The New York Times reports on the aging trend that is often reflected in Episcopal churches around the US:
With just 71 babies born on average for every 100 residents who die, Brooke County, in which Weirton is partly located, has the largest such gap in the nation among counties in metropolitan areas, save for a handful of places that are magnets for retirees. (Hancock County, which contains the other part of Weirton, is in similar demographic straits.)
The main reason Brooke County is so far off the national number — which is 171 births to 100 deaths — is that it has missed out on one of the dominant demographic trends to emerge from the recent census: the influx of young immigrants into communities across the United States. The median age for Hispanics, by far the largest immigrant group, is just 27, far lower than the median age for whites of 41.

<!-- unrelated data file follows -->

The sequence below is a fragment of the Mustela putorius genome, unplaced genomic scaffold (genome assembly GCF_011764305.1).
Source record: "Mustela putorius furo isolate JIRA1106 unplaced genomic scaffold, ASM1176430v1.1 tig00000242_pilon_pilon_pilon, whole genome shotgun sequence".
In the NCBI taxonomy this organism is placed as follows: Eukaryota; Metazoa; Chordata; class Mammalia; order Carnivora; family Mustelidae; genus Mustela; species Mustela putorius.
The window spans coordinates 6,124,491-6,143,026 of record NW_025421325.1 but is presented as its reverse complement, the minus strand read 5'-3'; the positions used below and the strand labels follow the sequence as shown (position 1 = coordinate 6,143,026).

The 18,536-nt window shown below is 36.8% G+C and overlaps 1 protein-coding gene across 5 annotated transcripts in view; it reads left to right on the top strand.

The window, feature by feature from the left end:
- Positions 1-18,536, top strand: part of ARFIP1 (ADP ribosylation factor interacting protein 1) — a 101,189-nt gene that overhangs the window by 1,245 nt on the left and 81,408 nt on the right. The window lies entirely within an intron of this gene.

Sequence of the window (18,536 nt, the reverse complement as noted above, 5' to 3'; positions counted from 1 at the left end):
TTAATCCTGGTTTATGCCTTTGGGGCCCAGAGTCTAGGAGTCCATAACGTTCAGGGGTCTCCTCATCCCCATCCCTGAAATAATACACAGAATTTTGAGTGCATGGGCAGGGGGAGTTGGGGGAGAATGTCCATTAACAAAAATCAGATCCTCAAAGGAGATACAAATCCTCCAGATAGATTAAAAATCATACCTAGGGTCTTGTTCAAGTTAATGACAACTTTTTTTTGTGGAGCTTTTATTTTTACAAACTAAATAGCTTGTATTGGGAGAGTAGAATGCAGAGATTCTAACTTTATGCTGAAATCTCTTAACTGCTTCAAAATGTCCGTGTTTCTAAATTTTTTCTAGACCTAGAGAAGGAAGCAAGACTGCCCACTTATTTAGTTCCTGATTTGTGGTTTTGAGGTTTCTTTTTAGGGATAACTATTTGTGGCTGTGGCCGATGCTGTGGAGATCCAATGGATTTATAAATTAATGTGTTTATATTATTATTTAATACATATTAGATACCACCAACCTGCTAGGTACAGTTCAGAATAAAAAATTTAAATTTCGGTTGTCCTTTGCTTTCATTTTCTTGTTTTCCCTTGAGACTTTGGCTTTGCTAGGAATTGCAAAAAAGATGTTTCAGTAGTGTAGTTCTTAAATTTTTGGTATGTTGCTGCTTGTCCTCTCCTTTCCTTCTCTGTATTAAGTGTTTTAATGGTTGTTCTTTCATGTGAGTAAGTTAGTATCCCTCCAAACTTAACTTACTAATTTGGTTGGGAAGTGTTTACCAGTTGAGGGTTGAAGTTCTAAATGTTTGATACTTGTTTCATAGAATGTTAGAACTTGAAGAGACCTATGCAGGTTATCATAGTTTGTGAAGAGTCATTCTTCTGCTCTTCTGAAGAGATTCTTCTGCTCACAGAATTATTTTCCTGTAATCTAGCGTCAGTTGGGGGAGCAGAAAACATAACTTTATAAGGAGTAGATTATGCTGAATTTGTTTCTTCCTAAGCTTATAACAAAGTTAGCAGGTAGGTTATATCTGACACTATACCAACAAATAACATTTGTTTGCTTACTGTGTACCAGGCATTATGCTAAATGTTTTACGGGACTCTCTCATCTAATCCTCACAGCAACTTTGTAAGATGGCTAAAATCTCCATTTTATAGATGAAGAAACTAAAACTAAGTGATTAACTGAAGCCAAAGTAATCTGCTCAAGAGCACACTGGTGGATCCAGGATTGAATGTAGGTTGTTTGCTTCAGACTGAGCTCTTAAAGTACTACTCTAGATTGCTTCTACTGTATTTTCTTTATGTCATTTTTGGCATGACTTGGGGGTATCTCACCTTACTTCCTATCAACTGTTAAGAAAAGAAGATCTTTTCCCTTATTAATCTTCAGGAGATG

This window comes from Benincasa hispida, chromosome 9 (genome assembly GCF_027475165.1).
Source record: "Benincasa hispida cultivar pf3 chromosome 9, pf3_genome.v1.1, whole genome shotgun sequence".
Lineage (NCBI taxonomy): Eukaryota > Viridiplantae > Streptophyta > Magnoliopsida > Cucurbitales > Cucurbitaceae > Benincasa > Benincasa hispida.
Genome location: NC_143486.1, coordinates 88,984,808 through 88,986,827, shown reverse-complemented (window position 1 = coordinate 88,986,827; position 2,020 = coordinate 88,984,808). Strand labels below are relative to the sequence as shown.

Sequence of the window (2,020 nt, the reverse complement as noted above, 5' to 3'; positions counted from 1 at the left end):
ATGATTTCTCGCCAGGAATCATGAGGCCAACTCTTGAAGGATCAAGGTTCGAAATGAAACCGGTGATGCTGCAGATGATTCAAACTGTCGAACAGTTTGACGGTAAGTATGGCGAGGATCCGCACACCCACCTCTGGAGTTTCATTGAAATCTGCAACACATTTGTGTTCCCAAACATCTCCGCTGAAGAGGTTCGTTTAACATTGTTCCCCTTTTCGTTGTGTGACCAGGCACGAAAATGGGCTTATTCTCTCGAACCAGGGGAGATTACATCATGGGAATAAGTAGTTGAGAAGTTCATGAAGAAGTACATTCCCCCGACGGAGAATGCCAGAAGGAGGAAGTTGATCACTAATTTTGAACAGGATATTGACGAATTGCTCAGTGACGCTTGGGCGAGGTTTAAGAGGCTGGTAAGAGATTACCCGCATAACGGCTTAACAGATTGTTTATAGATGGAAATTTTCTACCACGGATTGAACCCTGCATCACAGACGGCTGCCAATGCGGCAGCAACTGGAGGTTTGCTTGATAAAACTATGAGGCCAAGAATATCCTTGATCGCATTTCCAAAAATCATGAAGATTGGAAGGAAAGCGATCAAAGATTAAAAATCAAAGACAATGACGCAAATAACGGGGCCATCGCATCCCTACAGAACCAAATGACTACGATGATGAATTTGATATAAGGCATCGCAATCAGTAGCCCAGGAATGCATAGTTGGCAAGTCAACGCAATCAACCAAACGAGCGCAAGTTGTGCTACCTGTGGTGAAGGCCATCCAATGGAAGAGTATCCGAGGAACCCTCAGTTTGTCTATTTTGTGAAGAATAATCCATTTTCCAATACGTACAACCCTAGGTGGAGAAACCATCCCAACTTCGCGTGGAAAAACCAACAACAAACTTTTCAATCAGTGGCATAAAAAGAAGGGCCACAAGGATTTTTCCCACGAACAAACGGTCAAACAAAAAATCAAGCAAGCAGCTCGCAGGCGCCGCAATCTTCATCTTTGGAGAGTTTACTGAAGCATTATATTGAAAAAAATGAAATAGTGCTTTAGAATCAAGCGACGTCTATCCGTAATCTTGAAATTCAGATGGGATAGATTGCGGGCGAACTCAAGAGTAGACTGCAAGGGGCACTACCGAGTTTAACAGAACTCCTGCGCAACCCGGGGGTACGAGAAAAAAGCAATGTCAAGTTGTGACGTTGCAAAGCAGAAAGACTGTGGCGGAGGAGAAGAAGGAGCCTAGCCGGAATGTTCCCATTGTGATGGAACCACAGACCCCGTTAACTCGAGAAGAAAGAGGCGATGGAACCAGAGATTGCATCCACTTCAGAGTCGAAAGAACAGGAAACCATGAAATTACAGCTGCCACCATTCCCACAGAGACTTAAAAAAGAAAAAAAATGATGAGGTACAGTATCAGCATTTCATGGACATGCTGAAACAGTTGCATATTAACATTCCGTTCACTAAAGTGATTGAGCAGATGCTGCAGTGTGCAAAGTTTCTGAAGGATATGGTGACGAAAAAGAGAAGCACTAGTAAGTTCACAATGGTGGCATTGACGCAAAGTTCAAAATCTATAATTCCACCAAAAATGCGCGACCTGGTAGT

Without immigrants or economic opportunities to keep its younger residents close to home, Brooke County and others like it are showing their age. At St. Paul Catholic Church in Weirton, the Rev. Larry Dorsch has buried 15 people this year and baptized one. …
Fewer people means, inevitably, less of a sense of community. Father Dorsch spends his days looking for ways to revive it. …
“It’s like a clinically depressed person, who curls up on the couch and withdraws,” he said of Weirton. “It’s the hardest assignment I’ve ever had.”
The demographics have created a death spiral, both literal and metaphorical
Is this the story of your church? Is part of The Episcopal Church’s decline in numbers because our membership is predominately aging white folks?